About This Place
Seemingly untouched by the relentless march of time, Mill Valley in California retains the rustic charm of its idyllic setting, 10 miles north of San Francisco. Bordered by Muir Woods National Monument to the southwest and Mount Tamalpais State Park to the west, this diminutive city of 14,000 residents sits among the redwoods in some of the state’s most picturesque terrain.
Home to the tallest trees in the world, Muir Woods National Monument is a major sightseeing opportunity near Mill Valley. Visitors walk among the old-growth coast redwoods, dwarfed by giants that can reach the height of a 35-story building, with trunks that may exceed 20 feet in diameter. The park has six miles of trails, including asphalt or boardwalk paths in the woods and more rugged dirt trails along the canyon walls. Some of the trails connect with Mount Tamalpais State Park. On clear days, hikers who push themselves to the top of the 2,571-foot peak are treated to a dazzling vista of San Francisco and the Bay.
Daring travelers can board a flight operated by Seaplane Adventures for an aerial sightseeing tour departing from Mill Valley neighbor Sausalito. Excursions range from a 30-minute tour to a half-day trip. The first flight heads south to San Francisco, where passengers catch sight of the Golden Gate Bridge, Alcatraz Island and the city skyline. The half-day Ceago Wine Tasting Tour includes a stop at Ceago Vinegardens Winery for a tasting.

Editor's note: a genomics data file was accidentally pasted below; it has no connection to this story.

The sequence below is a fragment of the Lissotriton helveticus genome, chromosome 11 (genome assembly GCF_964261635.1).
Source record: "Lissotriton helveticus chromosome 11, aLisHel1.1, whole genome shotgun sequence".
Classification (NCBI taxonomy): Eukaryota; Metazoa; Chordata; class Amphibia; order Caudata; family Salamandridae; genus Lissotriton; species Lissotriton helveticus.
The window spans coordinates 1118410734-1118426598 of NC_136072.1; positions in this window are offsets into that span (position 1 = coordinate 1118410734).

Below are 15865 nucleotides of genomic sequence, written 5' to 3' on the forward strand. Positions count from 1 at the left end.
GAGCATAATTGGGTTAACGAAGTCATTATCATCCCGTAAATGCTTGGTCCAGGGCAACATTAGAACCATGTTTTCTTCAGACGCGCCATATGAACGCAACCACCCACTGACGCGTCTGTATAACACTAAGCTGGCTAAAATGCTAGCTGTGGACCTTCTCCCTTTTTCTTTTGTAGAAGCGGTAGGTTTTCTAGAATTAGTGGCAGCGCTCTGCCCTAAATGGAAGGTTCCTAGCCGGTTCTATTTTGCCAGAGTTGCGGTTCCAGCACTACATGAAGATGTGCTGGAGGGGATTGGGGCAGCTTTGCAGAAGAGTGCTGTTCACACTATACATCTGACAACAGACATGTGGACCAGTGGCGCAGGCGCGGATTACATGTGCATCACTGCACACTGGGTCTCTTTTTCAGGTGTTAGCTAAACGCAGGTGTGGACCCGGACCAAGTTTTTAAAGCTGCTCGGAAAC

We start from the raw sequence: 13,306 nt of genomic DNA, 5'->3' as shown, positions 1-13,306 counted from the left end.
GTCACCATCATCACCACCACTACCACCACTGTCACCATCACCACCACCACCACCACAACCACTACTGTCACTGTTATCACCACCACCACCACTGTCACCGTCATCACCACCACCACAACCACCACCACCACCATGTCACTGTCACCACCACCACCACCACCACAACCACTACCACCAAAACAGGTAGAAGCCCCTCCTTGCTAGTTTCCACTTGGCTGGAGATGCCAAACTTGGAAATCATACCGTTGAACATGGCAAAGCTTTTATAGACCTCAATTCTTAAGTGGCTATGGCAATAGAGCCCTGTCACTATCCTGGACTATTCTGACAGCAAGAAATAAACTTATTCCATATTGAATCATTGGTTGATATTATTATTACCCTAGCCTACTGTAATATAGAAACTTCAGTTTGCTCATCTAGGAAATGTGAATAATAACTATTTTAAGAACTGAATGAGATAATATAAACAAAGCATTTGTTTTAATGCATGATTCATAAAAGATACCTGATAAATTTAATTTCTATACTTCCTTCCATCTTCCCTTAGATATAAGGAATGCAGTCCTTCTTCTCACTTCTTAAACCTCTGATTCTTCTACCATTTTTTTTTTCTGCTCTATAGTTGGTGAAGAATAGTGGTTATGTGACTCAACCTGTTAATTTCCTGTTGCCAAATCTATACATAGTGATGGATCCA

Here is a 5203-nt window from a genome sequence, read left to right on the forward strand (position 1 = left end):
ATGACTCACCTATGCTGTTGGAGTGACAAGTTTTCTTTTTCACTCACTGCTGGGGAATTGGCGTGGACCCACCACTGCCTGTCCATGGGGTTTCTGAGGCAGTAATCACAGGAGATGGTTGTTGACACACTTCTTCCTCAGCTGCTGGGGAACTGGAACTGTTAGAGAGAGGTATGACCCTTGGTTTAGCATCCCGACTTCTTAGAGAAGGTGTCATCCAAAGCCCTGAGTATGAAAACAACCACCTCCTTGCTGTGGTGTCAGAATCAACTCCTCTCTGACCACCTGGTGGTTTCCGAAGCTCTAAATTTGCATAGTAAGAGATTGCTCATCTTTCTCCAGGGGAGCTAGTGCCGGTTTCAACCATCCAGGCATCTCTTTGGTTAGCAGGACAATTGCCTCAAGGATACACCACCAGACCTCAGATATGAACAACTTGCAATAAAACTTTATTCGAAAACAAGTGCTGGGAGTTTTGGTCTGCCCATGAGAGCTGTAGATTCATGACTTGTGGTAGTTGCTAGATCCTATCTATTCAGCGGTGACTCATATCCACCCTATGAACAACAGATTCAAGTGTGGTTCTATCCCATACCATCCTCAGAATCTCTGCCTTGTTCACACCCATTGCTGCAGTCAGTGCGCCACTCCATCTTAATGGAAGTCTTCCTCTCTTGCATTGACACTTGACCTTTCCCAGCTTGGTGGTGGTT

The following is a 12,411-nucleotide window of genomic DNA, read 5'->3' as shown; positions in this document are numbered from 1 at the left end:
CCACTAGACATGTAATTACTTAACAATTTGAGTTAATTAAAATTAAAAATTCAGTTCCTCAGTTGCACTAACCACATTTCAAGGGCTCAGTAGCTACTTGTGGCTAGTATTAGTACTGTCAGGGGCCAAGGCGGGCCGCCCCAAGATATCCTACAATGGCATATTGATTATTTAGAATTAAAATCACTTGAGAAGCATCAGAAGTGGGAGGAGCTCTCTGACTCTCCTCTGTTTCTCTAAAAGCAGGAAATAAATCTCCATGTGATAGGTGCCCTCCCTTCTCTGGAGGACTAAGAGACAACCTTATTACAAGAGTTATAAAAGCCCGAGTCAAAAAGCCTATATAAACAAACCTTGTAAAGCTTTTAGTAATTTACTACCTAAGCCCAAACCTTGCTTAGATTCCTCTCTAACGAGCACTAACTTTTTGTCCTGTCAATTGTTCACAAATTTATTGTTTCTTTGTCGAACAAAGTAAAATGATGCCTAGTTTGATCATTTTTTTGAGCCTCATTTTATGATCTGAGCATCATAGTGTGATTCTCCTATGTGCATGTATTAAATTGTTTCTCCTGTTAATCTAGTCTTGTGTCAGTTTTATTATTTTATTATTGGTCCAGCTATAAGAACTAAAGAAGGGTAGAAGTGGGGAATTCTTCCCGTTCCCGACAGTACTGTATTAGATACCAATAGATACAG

Mill Valley owes its name to a sawmill built on Cascade Creek in the 1830s. Reed Mill still stands today as the historic centerpiece of Old Mill Park. Another feature of the park is the amphitheater. Anyone visiting Mill Valley during the summer can join residents and catch free productions of Shakespearean comedies performed by the non-profit Curtain Theatre group.
Not far from town is another outdoor venue with a 100-year tradition of live entertainment. Set close to the crest of Mount Tamalpais, the Sidney B. Cushing Amphitheatre is an immense stone theater that seats audiences of 4,000. During the Great Depression the California Conservation Corporation built the current structure at the site of a natural amphitheater already in use for two decades. The non-profit Mountain Play Association produces annual musical performances each spring. Recent productions include The Music Man, Hairspray, and Guys and Dolls.
Tourists planning to visit Mill Valley would do well to check the city’s calendar of festivals and events before committing to specific dates. For oenophiles and gourmands, June is the time to go. The city touts its Mill Valley Wine & Gourmet Celebration in downtown’s Depot Plaza as the premier event of its kind in the Bay Area. Lovers of the arts may prefer to postpone a trip until September, when they can attend the Mill Valley Arts Festival held at Old Mill Park. Perhaps the top event in town, however, is the 11-day Mill Valley Film Festival, which draws 40,000 people, including more than 200 filmmakers.